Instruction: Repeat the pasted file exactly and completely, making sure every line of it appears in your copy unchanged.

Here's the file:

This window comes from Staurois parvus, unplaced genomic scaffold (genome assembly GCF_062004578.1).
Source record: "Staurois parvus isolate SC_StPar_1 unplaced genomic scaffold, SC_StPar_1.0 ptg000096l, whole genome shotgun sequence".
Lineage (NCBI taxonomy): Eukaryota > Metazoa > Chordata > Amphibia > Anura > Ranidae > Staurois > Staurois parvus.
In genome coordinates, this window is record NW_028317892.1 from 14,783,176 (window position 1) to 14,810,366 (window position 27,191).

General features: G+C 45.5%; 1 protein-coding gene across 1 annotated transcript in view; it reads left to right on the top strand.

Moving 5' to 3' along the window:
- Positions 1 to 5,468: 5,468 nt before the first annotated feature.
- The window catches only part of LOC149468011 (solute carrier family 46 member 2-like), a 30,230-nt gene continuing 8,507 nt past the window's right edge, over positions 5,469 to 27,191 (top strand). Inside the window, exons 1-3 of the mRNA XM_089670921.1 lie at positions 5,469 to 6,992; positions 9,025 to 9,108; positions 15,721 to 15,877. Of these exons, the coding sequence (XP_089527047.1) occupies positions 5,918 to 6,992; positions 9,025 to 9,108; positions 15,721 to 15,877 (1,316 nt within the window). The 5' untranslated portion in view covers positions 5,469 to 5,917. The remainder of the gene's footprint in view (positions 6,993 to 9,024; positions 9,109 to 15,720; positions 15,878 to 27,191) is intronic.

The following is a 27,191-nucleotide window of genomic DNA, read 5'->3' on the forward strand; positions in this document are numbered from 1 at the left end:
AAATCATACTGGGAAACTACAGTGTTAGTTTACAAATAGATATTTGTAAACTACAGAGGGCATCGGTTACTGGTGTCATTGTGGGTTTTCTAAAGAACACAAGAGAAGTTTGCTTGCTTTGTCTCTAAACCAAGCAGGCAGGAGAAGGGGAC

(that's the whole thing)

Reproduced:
This window comes from Staurois parvus, unplaced genomic scaffold (genome assembly GCF_062004578.1).
Source record: "Staurois parvus isolate SC_StPar_1 unplaced genomic scaffold, SC_StPar_1.0 ptg000096l, whole genome shotgun sequence".
Lineage (NCBI taxonomy): Eukaryota > Metazoa > Chordata > Amphibia > Anura > Ranidae > Staurois > Staurois parvus.
In genome coordinates, this window is record NW_028317892.1 from 14,783,176 (window position 1) to 14,810,366 (window position 27,191).

General features: G+C 45.5%; 1 protein-coding gene across 1 annotated transcript in view; it reads left to right on the top strand.

Moving 5' to 3' along the window:
- Positions 1 to 5,468: 5,468 nt before the first annotated feature.
- The window catches only part of LOC149468011 (solute carrier family 46 member 2-like), a 30,230-nt gene continuing 8,507 nt past the window's right edge, over positions 5,469 to 27,191 (top strand). Inside the window, exons 1-3 of the mRNA XM_089670921.1 lie at positions 5,469 to 6,992; positions 9,025 to 9,108; positions 15,721 to 15,877. Of these exons, the coding sequence (XP_089527047.1) occupies positions 5,918 to 6,992; positions 9,025 to 9,108; positions 15,721 to 15,877 (1,316 nt within the window). The 5' untranslated portion in view covers positions 5,469 to 5,917. The remainder of the gene's footprint in view (positions 6,993 to 9,024; positions 9,109 to 15,720; positions 15,878 to 27,191) is intronic.

The following is a 27,191-nucleotide window of genomic DNA, read 5'->3' on the forward strand; positions in this document are numbered from 1 at the left end:
AAATCATACTGGGAAACTACAGTGTTAGTTTACAAATAGATATTTGTAAACTACAGAGGGCATCGGTTACTGGTGTCATTGTGGGTTTTCTAAAGAACACAAGAGAAGTTTGCTTGCTTTGTCTCTAAACCAAGCAGGCAGGAGAAGGGGAC